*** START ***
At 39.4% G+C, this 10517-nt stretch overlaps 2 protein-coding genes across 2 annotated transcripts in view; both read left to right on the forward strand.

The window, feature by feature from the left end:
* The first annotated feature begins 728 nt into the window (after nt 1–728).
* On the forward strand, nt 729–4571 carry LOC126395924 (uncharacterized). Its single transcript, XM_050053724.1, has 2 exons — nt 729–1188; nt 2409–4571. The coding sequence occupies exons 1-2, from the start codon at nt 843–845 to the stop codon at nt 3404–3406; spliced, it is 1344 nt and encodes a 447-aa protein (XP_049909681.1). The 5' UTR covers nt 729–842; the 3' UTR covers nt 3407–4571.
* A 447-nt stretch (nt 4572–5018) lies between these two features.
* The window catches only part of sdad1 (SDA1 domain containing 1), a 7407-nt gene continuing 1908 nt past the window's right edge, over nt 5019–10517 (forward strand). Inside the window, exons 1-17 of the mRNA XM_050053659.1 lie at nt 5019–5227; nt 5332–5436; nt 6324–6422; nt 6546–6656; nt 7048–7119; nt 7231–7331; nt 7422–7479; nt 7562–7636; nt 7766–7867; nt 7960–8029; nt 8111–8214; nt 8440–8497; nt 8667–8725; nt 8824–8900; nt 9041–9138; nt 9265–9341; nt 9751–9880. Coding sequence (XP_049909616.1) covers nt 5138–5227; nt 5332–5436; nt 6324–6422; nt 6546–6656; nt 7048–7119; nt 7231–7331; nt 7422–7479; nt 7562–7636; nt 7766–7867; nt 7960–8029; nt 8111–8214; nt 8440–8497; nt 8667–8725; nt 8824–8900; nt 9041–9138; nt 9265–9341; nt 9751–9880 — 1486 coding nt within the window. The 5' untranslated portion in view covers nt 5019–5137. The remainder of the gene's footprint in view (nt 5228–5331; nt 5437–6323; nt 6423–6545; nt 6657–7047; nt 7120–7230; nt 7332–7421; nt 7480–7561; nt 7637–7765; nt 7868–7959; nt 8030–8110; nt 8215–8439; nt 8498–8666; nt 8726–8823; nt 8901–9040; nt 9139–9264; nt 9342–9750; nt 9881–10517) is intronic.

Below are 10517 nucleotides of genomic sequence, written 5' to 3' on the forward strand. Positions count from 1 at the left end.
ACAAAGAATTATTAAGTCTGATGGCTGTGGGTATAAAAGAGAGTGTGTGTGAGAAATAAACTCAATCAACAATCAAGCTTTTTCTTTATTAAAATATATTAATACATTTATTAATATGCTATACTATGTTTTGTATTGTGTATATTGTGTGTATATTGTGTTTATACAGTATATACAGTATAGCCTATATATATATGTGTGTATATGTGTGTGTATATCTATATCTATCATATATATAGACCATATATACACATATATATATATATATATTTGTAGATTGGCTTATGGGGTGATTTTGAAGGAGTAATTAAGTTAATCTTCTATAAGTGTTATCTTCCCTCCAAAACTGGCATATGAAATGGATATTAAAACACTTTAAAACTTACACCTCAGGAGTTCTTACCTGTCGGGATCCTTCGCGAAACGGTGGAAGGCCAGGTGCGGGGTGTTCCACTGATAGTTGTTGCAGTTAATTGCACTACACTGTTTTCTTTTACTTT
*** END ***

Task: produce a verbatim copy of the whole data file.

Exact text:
At 39.4% G+C, this 10517-nt stretch overlaps 2 protein-coding genes across 2 annotated transcripts in view; both read left to right on the forward strand.

The window, feature by feature from the left end:
* The first annotated feature begins 728 nt into the window (after nt 1–728).
* On the forward strand, nt 729–4571 carry LOC126395924 (uncharacterized). Its single transcript, XM_050053724.1, has 2 exons — nt 729–1188; nt 2409–4571. The coding sequence occupies exons 1-2, from the start codon at nt 843–845 to the stop codon at nt 3404–3406; spliced, it is 1344 nt and encodes a 447-aa protein (XP_049909681.1). The 5' UTR covers nt 729–842; the 3' UTR covers nt 3407–4571.
* A 447-nt stretch (nt 4572–5018) lies between these two features.
* The window catches only part of sdad1 (SDA1 domain containing 1), a 7407-nt gene continuing 1908 nt past the window's right edge, over nt 5019–10517 (forward strand). Inside the window, exons 1-17 of the mRNA XM_050053659.1 lie at nt 5019–5227; nt 5332–5436; nt 6324–6422; nt 6546–6656; nt 7048–7119; nt 7231–7331; nt 7422–7479; nt 7562–7636; nt 7766–7867; nt 7960–8029; nt 8111–8214; nt 8440–8497; nt 8667–8725; nt 8824–8900; nt 9041–9138; nt 9265–9341; nt 9751–9880. Coding sequence (XP_049909616.1) covers nt 5138–5227; nt 5332–5436; nt 6324–6422; nt 6546–6656; nt 7048–7119; nt 7231–7331; nt 7422–7479; nt 7562–7636; nt 7766–7867; nt 7960–8029; nt 8111–8214; nt 8440–8497; nt 8667–8725; nt 8824–8900; nt 9041–9138; nt 9265–9341; nt 9751–9880 — 1486 coding nt within the window. The 5' untranslated portion in view covers nt 5019–5137. The remainder of the gene's footprint in view (nt 5228–5331; nt 5437–6323; nt 6423–6545; nt 6657–7047; nt 7120–7230; nt 7332–7421; nt 7480–7561; nt 7637–7765; nt 7868–7959; nt 8030–8110; nt 8215–8439; nt 8498–8666; nt 8726–8823; nt 8901–9040; nt 9139–9264; nt 9342–9750; nt 9881–10517) is intronic.

Below are 10517 nucleotides of genomic sequence, written 5' to 3' on the forward strand. Positions count from 1 at the left end.
ACAAAGAATTATTAAGTCTGATGGCTGTGGGTATAAAAGAGAGTGTGTGTGAGAAATAAACTCAATCAACAATCAAGCTTTTTCTTTATTAAAATATATTAATACATTTATTAATATGCTATACTATGTTTTGTATTGTGTATATTGTGTGTATATTGTGTTTATACAGTATATACAGTATAGCCTATATATATATGTGTGTATATGTGTGTGTATATCTATATCTATCATATATATAGACCATATATACACATATATATATATATATATTTGTAGATTGGCTTATGGGGTGATTTTGAAGGAGTAATTAAGTTAATCTTCTATAAGTGTTATCTTCCCTCCAAAACTGGCATATGAAATGGATATTAAAACACTTTAAAACTTACACCTCAGGAGTTCTTACCTGTCGGGATCCTTCGCGAAACGGTGGAAGGCCAGGTGCGGGGTGTTCCACTGATAGTTGTTGCAGTTAATTGCACTACACTGTTTTCTTTTACTTT